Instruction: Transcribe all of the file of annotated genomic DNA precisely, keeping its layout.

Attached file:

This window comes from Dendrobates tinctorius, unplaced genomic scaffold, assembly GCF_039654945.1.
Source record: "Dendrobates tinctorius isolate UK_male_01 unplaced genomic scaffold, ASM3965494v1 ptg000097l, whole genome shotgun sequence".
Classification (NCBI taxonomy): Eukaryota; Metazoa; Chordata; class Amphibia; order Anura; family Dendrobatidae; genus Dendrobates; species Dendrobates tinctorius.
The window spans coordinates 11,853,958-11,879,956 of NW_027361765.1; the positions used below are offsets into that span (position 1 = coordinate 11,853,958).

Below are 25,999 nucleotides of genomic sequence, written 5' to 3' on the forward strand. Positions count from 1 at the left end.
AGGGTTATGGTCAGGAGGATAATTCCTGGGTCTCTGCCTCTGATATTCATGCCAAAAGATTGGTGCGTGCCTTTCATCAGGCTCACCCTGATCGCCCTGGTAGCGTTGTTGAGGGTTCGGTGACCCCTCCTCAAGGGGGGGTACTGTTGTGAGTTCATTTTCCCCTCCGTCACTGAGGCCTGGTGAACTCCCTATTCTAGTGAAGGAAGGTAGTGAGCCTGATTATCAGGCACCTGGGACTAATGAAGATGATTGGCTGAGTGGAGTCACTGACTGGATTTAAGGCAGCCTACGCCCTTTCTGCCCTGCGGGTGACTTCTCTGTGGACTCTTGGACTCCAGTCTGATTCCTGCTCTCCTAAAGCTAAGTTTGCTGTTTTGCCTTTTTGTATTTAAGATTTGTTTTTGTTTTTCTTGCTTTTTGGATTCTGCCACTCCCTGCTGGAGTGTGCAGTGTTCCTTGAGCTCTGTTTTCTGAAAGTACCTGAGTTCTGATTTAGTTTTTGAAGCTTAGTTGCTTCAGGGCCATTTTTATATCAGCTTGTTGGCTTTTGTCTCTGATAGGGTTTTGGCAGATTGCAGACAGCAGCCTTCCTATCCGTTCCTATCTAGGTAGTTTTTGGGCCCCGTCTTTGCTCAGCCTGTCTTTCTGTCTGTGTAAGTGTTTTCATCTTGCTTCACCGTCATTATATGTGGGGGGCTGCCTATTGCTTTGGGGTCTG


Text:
This window comes from Dendrobates tinctorius, unplaced genomic scaffold, assembly GCF_039654945.1.
Source record: "Dendrobates tinctorius isolate UK_male_01 unplaced genomic scaffold, ASM3965494v1 ptg000097l, whole genome shotgun sequence".
Classification (NCBI taxonomy): Eukaryota; Metazoa; Chordata; class Amphibia; order Anura; family Dendrobatidae; genus Dendrobates; species Dendrobates tinctorius.
The window spans coordinates 11,853,958-11,879,956 of NW_027361765.1; the positions used below are offsets into that span (position 1 = coordinate 11,853,958).

Below are 25,999 nucleotides of genomic sequence, written 5' to 3' on the forward strand. Positions count from 1 at the left end.
AGGGTTATGGTCAGGAGGATAATTCCTGGGTCTCTGCCTCTGATATTCATGCCAAAAGATTGGTGCGTGCCTTTCATCAGGCTCACCCTGATCGCCCTGGTAGCGTTGTTGAGGGTTCGGTGACCCCTCCTCAAGGGGGGGTACTGTTGTGAGTTCATTTTCCCCTCCGTCACTGAGGCCTGGTGAACTCCCTATTCTAGTGAAGGAAGGTAGTGAGCCTGATTATCAGGCACCTGGGACTAATGAAGATGATTGGCTGAGTGGAGTCACTGACTGGATTTAAGGCAGCCTACGCCCTTTCTGCCCTGCGGGTGACTTCTCTGTGGACTCTTGGACTCCAGTCTGATTCCTGCTCTCCTAAAGCTAAGTTTGCTGTTTTGCCTTTTTGTATTTAAGATTTGTTTTTGTTTTTCTTGCTTTTTGGATTCTGCCACTCCCTGCTGGAGTGTGCAGTGTTCCTTGAGCTCTGTTTTCTGAAAGTACCTGAGTTCTGATTTAGTTTTTGAAGCTTAGTTGCTTCAGGGCCATTTTTATATCAGCTTGTTGGCTTTTGTCTCTGATAGGGTTTTGGCAGATTGCAGACAGCAGCCTTCCTATCCGTTCCTATCTAGGTAGTTTTTGGGCCCCGTCTTTGCTCAGCCTGTCTTTCTGTCTGTGTAAGTGTTTTCATCTTGCTTCACCGTCATTATATGTGGGGGGCTGCCTATTGCTTTGGGGTCTG